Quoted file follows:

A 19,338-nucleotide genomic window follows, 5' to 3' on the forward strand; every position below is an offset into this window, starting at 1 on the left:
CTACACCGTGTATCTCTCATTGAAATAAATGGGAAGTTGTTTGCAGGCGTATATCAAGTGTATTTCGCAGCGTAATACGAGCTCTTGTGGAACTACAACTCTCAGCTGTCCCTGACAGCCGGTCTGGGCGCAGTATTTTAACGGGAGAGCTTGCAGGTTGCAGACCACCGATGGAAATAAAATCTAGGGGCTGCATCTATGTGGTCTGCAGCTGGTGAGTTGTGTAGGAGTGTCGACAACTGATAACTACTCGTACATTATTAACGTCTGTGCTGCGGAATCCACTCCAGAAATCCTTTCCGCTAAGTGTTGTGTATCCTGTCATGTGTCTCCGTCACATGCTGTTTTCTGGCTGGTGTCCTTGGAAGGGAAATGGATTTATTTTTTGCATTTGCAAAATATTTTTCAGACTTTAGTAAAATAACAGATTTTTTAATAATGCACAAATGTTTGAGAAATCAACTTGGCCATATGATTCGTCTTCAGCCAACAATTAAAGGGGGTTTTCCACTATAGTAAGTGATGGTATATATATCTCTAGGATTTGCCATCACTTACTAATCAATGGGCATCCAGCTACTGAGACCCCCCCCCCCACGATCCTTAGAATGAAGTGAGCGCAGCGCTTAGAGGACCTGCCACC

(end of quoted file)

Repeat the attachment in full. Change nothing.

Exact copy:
A 19,338-nucleotide genomic window follows, 5' to 3' on the forward strand; every position below is an offset into this window, starting at 1 on the left:
CTACACCGTGTATCTCTCATTGAAATAAATGGGAAGTTGTTTGCAGGCGTATATCAAGTGTATTTCGCAGCGTAATACGAGCTCTTGTGGAACTACAACTCTCAGCTGTCCCTGACAGCCGGTCTGGGCGCAGTATTTTAACGGGAGAGCTTGCAGGTTGCAGACCACCGATGGAAATAAAATCTAGGGGCTGCATCTATGTGGTCTGCAGCTGGTGAGTTGTGTAGGAGTGTCGACAACTGATAACTACTCGTACATTATTAACGTCTGTGCTGCGGAATCCACTCCAGAAATCCTTTCCGCTAAGTGTTGTGTATCCTGTCATGTGTCTCCGTCACATGCTGTTTTCTGGCTGGTGTCCTTGGAAGGGAAATGGATTTATTTTTTGCATTTGCAAAATATTTTTCAGACTTTAGTAAAATAACAGATTTTTTAATAATGCACAAATGTTTGAGAAATCAACTTGGCCATATGATTCGTCTTCAGCCAACAATTAAAGGGGGTTTTCCACTATAGTAAGTGATGGTATATATATCTCTAGGATTTGCCATCACTTACTAATCAATGGGCATCCAGCTACTGAGACCCCCCCCCCCACGATCCTTAGAATGAAGTGAGCGCAGCGCTTAGAGGACCTGCCACC